The stock-moving news flow started early out of the American Society of Clinical Oncology meeting in Chicago.
On Friday, Bristol-Myers Squibb shares sank 6 percent after it unveiled findings for its immunotherapy Opdivo in the most common form of lung cancer, called non-squamous non-small cell lung cancer. The study showed the medicine helped some patients live longer than the chemotherapy docetaxel, but disappointed investors when it showed it may work less well in patients whose tumors don't express a marker known as PDL1, short for programmed cell death.
"Tumors with low PDL1 expression do not appear to derive a benefit from Opdivo over docetaxel," Evercore ISI analyst Mark Schoenebaum wrote in a research note Friday. The data "appear to open the door to competitors in the second-line setting (such as Merck and Roche) who are a little further behind but are expected to file soon."
Other analysts argued the market reaction was overdone. Alex Arfaei at BMO Capital Markets, in a research note Friday, said that "even in low PDL1 patients... Opdivo has a superior profile than the standard of care," and that it should still dominate the market.
The drug is part of a class known as checkpoint inhibitors that empower the immune system against cancer. Immunotherapy in general is a key focus at the conference, dominating headlines with drugs being developed by Merck, Roche, AstraZeneca and others in addition to Bristol-Myers.
Bristol also presented several other datasets on Opdivo at the conference, including a combination study with its other immunotherapy drug, Yervoy. Opdivo's on the market for melanoma as well as another form of lung cancer, advanced squamous non-small cell lung cancer. Merck's Keytruda, in the same class, is on the market in melanoma.
Outside the immunotherapy world, Clovis Oncology, a smaller drug maker, had data on two medicines, rociletinib for lung cancer, and rucaparib, for ovarian cancer.
Cory Kasimov, an analyst with JPMorgan, described the company's showing at ASCO "controversial," calling the data a "mixed bag."
"Overall we are encouraged by the impressive response rates and duration of response seen so far with rucaparib, and think that it compares favorably to the data we have seen from other PARPs in ovarian cancer to date," Kasimov wrote in a Sunday research note, referring to the drug's mechanism of action. "Under normal circumstances, this update could get investors to take a much closer look at this candidate, but for now we expect ruca to still be overshadowed by roci."
Kasimov called Clovis' data on rociletinib "so-so," noting it showed the drug helped patients live eight months without their cancer progressing, down from 10.4 months previously reported, and short of the 13.5 months for a competing drug from AstraZeneca, known as AZD9291. Clovis' drug has a side effect of high blood sugar, which the company said could be managed with commonly used medicines.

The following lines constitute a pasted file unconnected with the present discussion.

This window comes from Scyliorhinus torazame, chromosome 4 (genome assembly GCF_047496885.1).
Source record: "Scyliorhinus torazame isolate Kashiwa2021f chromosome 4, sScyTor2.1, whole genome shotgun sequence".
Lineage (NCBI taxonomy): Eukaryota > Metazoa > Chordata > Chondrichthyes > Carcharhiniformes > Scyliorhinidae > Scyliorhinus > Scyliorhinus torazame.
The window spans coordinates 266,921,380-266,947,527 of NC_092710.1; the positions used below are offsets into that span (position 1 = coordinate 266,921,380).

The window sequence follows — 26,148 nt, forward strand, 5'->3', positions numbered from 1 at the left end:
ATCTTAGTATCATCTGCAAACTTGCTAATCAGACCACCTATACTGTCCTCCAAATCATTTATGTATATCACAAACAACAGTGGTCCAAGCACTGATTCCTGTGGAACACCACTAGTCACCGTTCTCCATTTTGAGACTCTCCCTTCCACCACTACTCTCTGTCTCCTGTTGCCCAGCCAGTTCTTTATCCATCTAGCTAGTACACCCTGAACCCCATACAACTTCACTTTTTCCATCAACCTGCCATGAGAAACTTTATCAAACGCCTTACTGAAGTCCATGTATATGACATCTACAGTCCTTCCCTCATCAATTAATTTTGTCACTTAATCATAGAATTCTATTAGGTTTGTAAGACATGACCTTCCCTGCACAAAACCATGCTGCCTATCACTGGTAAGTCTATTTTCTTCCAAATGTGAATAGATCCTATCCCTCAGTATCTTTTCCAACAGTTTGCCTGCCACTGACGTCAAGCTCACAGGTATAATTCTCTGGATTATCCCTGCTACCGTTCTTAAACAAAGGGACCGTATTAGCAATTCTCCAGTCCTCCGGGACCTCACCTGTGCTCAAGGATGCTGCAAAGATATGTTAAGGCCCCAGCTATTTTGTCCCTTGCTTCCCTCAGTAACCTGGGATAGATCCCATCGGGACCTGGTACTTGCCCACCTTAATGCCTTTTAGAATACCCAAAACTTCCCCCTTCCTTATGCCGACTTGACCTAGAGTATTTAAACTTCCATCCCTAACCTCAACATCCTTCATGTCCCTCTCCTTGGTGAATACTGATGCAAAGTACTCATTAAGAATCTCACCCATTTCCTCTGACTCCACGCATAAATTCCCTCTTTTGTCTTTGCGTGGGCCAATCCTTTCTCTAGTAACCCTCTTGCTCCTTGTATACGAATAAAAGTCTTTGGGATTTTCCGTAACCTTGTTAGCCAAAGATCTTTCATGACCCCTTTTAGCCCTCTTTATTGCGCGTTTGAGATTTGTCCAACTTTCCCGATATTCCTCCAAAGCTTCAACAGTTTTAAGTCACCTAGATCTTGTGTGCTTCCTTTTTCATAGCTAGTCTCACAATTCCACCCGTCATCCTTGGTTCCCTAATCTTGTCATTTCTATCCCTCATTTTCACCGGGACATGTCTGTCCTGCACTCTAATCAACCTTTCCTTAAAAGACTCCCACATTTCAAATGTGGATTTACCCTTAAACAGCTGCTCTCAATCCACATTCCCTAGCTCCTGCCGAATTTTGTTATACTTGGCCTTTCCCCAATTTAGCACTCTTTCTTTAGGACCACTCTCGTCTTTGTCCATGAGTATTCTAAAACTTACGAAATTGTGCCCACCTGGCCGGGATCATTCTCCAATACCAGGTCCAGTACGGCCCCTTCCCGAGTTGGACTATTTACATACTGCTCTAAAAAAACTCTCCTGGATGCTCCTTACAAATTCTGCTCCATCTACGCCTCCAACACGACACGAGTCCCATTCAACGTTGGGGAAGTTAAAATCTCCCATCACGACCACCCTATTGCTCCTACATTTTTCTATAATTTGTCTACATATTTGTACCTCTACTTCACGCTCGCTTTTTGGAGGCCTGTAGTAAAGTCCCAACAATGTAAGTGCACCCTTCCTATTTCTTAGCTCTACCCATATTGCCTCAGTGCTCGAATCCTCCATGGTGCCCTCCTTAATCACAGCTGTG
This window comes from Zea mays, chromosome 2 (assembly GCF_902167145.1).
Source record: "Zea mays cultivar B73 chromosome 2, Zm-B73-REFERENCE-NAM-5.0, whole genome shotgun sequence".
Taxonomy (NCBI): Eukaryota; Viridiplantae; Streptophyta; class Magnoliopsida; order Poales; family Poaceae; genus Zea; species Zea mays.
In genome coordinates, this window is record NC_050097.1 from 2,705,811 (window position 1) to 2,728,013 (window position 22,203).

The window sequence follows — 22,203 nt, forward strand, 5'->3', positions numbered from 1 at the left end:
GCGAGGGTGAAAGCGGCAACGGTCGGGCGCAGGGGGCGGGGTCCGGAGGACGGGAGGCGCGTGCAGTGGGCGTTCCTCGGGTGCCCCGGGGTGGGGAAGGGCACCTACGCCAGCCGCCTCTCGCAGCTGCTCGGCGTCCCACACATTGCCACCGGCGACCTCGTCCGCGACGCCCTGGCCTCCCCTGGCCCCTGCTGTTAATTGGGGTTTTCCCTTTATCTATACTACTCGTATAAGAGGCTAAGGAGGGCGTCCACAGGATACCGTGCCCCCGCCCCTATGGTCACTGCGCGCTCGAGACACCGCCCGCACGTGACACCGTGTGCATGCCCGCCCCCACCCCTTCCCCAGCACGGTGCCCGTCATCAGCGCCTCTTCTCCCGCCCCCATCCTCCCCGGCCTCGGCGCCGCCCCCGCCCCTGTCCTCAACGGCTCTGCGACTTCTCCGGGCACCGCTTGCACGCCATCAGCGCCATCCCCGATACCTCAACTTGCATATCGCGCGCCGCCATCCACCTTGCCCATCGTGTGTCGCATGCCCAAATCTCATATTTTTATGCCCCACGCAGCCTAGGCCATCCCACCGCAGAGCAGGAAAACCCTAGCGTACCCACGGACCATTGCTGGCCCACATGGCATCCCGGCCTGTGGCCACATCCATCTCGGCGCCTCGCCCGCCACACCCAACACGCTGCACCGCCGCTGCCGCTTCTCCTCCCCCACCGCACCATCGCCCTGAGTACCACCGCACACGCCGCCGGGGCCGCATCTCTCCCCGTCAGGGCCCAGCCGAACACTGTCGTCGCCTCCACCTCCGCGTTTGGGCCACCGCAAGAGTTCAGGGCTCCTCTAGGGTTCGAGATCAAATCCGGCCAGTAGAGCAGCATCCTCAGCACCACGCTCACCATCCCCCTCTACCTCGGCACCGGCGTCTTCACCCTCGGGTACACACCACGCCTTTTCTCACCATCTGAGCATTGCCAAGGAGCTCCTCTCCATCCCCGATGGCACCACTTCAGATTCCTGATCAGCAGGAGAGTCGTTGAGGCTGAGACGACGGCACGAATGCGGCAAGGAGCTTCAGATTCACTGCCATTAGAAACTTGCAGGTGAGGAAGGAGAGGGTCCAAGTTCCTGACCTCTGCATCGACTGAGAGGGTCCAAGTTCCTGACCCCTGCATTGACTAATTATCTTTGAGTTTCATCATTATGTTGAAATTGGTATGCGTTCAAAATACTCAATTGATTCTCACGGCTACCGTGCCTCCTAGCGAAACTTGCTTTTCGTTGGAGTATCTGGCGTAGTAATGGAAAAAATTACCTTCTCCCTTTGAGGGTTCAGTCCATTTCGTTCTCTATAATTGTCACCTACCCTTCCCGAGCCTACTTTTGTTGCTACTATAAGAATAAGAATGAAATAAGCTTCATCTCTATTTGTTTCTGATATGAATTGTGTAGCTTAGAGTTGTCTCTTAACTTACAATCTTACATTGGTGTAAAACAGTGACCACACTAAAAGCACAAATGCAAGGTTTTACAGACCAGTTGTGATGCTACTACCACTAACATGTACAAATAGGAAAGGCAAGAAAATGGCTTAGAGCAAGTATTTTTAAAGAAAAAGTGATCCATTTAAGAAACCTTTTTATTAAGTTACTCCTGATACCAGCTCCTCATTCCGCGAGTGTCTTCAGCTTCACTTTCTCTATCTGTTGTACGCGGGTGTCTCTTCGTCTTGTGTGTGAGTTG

ASCO also saw updates on medicines for multiple myeloma from Johnson & Johnson, Amgen and Celgene. J&J's daratumumab is in the middle stages of testing, and Cowen analyst Josh Jennings said last week the drug may get approved based on the data being presented at ASCO. Amgen and Celgene both had updates on their approved drugs Kyprolis and Revlimid that Kasimov described positively.
Data from a late-stage study of CTI BioPharma's drug for the bone marrow disorder myelofibrosis were included in the "late breakers," among the most highlighted datasets of the conference. The medicine, pacritinib, "represents an advance in our field," Dr. Lloyd Damon, a clinical professor in the department of medicine at the University of California San Francisco, said in a presentation Saturday. CTI is partnered with Baxter on the medicine.
An increased focus was also turned on the high cost of many of the medicines highlighted at the conference, a side effect increasingly being referred to as "financial toxicity."
In a high-profile presentation at the meeting, Memorial Sloan Kettering Cancer Center's Dr. Leonard Saltz highlighted combination therapies in particular, saying the costs—often more than $10,000 for each drug alone—are unsustainable.
There are still two more days of ASCO, with more updates expected from Puma Biotechnology and others. In addition to updated data on its breast cancer drug neratinib, which disappointed investors on an initial look earlier in May, Puma hosts an investor event Monday night that analysts say could be key to changing the market's mind on the drug.